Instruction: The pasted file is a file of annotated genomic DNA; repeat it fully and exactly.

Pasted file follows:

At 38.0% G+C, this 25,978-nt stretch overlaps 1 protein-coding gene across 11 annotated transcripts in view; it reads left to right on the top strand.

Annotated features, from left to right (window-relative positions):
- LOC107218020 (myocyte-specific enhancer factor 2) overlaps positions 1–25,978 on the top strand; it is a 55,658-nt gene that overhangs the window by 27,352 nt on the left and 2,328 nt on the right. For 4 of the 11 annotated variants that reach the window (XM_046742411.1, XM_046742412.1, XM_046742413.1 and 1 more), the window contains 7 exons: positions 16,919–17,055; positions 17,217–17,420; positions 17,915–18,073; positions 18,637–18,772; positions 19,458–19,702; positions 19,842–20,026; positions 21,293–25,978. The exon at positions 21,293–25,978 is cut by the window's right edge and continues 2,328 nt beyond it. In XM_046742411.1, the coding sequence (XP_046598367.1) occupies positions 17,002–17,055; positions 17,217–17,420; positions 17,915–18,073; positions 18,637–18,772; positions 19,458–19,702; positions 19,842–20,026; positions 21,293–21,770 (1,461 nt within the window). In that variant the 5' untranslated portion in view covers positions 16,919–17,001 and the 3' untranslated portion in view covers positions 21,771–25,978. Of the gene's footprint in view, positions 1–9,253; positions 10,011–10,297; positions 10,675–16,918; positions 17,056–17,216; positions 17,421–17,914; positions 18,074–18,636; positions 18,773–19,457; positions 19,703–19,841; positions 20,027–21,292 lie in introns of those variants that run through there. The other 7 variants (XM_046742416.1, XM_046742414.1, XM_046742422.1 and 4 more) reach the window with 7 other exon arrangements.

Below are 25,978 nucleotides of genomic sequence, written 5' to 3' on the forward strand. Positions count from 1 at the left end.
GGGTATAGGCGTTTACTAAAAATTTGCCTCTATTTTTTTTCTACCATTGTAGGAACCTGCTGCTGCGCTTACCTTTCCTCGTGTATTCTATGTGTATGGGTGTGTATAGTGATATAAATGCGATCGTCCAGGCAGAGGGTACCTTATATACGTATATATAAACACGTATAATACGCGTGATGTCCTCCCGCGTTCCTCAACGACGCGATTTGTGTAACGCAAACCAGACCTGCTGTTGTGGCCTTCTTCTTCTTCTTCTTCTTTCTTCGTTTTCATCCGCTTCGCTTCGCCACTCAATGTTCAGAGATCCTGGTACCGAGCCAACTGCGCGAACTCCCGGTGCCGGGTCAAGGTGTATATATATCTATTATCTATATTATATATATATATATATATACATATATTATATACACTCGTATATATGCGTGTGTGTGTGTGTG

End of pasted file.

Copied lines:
At 38.0% G+C, this 25,978-nt stretch overlaps 1 protein-coding gene across 11 annotated transcripts in view; it reads left to right on the top strand.

Annotated features, from left to right (window-relative positions):
- LOC107218020 (myocyte-specific enhancer factor 2) overlaps positions 1–25,978 on the top strand; it is a 55,658-nt gene that overhangs the window by 27,352 nt on the left and 2,328 nt on the right. For 4 of the 11 annotated variants that reach the window (XM_046742411.1, XM_046742412.1, XM_046742413.1 and 1 more), the window contains 7 exons: positions 16,919–17,055; positions 17,217–17,420; positions 17,915–18,073; positions 18,637–18,772; positions 19,458–19,702; positions 19,842–20,026; positions 21,293–25,978. The exon at positions 21,293–25,978 is cut by the window's right edge and continues 2,328 nt beyond it. In XM_046742411.1, the coding sequence (XP_046598367.1) occupies positions 17,002–17,055; positions 17,217–17,420; positions 17,915–18,073; positions 18,637–18,772; positions 19,458–19,702; positions 19,842–20,026; positions 21,293–21,770 (1,461 nt within the window). In that variant the 5' untranslated portion in view covers positions 16,919–17,001 and the 3' untranslated portion in view covers positions 21,771–25,978. Of the gene's footprint in view, positions 1–9,253; positions 10,011–10,297; positions 10,675–16,918; positions 17,056–17,216; positions 17,421–17,914; positions 18,074–18,636; positions 18,773–19,457; positions 19,703–19,841; positions 20,027–21,292 lie in introns of those variants that run through there. The other 7 variants (XM_046742416.1, XM_046742414.1, XM_046742422.1 and 4 more) reach the window with 7 other exon arrangements.

Below are 25,978 nucleotides of genomic sequence, written 5' to 3' on the forward strand. Positions count from 1 at the left end.
GGGTATAGGCGTTTACTAAAAATTTGCCTCTATTTTTTTTCTACCATTGTAGGAACCTGCTGCTGCGCTTACCTTTCCTCGTGTATTCTATGTGTATGGGTGTGTATAGTGATATAAATGCGATCGTCCAGGCAGAGGGTACCTTATATACGTATATATAAACACGTATAATACGCGTGATGTCCTCCCGCGTTCCTCAACGACGCGATTTGTGTAACGCAAACCAGACCTGCTGTTGTGGCCTTCTTCTTCTTCTTCTTCTTTCTTCGTTTTCATCCGCTTCGCTTCGCCACTCAATGTTCAGAGATCCTGGTACCGAGCCAACTGCGCGAACTCCCGGTGCCGGGTCAAGGTGTATATATATCTATTATCTATATTATATATATATATATATATACATATATTATATACACTCGTATATATGCGTGTGTGTGTGTGTG